Well, And how can people get in touch with you? Instagram? Ima St. Emma. Yeah. So Instagram and then I run call me places and red tape Orlando. And then my website is up. If you want to do a design inquiry. I come from, I studied Renaissance are in college. Okay. So I've always had an interest with religion, specifically the light in the dark contrast.
And I think that saints work human. So human beings are imperfect. So there is always going to be the darkness that comes from human nature, but it's still you're a Saint like light for some reason. Like why are saints? So uplifted almost. So in my music and my art, I always like to include the light in the dark.
And then I just love Renaissance art, and I want to be a Saint. Well, It sounds like you already are. If we're all well inherent with the light and the dark. So we're all saintly.
amazing. Well, This has been absolutely extraordinary. It's been such a gift and I'll put all the links in the show notes. I'm just really excited to continue this conversation. I love talking with you. amazing.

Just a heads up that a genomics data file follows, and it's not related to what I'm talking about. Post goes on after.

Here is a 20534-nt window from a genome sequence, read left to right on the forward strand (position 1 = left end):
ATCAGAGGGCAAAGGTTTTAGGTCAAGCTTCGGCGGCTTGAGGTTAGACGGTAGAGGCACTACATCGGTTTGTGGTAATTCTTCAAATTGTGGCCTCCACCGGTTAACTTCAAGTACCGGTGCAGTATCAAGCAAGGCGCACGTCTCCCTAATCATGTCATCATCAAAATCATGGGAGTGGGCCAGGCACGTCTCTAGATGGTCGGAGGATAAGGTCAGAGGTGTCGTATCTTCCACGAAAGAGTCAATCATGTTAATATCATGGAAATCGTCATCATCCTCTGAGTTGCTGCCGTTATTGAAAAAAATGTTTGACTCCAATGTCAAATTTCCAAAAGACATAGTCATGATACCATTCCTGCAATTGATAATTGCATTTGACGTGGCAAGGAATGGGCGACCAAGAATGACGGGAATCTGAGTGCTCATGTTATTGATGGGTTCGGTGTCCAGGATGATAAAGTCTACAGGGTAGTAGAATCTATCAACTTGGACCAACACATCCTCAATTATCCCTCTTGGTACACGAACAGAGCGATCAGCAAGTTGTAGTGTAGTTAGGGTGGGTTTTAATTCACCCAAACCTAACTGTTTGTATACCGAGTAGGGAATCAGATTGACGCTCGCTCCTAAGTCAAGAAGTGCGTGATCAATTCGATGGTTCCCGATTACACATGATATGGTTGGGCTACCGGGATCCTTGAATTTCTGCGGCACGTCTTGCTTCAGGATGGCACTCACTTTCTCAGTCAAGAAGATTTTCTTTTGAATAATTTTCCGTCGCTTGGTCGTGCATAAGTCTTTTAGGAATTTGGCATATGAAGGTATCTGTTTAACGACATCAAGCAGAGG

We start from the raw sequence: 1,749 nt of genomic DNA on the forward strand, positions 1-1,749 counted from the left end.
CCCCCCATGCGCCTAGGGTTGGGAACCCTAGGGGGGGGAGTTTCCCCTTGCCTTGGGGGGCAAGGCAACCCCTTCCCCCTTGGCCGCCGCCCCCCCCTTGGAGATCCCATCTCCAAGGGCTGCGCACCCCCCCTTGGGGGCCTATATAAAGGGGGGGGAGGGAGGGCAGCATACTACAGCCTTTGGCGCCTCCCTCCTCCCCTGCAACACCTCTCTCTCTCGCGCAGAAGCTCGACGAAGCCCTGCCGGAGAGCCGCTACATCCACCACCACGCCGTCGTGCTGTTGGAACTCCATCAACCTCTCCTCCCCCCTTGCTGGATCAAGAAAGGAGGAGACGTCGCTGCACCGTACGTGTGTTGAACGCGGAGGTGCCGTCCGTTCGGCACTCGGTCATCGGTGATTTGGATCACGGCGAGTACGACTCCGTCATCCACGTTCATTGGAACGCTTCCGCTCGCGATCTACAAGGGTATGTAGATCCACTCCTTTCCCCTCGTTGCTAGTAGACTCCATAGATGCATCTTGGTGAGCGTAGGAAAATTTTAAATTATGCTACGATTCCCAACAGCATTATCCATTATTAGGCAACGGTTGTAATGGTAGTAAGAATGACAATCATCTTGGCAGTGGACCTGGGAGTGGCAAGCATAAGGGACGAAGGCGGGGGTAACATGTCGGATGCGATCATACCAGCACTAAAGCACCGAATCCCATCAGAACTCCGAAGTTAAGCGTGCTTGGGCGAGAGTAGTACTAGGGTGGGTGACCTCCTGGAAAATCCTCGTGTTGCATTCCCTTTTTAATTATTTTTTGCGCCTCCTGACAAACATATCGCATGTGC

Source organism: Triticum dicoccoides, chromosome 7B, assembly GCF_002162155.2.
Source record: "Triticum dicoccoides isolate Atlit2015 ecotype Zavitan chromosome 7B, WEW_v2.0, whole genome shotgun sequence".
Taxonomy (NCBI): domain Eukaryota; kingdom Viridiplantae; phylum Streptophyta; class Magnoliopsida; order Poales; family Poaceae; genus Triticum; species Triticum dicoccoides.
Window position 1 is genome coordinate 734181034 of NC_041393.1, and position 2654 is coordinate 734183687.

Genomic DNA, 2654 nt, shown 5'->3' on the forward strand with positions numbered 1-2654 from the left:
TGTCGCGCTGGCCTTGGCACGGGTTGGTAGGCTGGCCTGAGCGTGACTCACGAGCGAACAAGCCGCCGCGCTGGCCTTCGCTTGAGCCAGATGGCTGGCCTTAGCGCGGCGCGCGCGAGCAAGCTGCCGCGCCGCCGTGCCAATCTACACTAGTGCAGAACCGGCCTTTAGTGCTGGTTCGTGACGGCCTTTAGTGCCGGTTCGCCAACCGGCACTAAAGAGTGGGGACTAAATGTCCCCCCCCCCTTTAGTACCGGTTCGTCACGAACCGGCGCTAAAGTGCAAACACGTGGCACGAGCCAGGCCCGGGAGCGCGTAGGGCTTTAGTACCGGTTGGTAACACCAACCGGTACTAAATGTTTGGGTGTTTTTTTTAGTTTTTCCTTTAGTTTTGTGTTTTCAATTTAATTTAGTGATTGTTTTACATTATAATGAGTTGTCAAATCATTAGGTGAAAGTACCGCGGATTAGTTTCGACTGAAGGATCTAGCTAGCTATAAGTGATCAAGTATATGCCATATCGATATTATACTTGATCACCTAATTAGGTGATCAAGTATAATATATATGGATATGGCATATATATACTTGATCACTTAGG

Well, AMA I. I cannot emphasize enough. What. Incredible conversation. This has been and listeners, thank you so much for joining us. I will have ways in which to connect with the AMA in the show notes as always. And listeners, I really, really curious about what resonated with you. Uh, what nugget are you taking out into the world to sort of make your own or apply?
I just can't wait to hear from you and pop those into the reviews. I relish being able to read them. And you really do guide the content of future shows. So I'm so excited for your contribution. And on another note, if you are interested in being able to think differently, Uh, so that you can get fresh and impactful solutions out into the marketplace.
Then head over to hihellosura.com/thinkdifferently. And there you will be in for a treat as a, we. I us. It takes a village. Uh, have systematized and made accessible into your hands. Uh, getting solutions out into the world. So, let me know what you think about that too. So once again, I 📍 am your host until next time. I'm your host, Sura Al-Naimi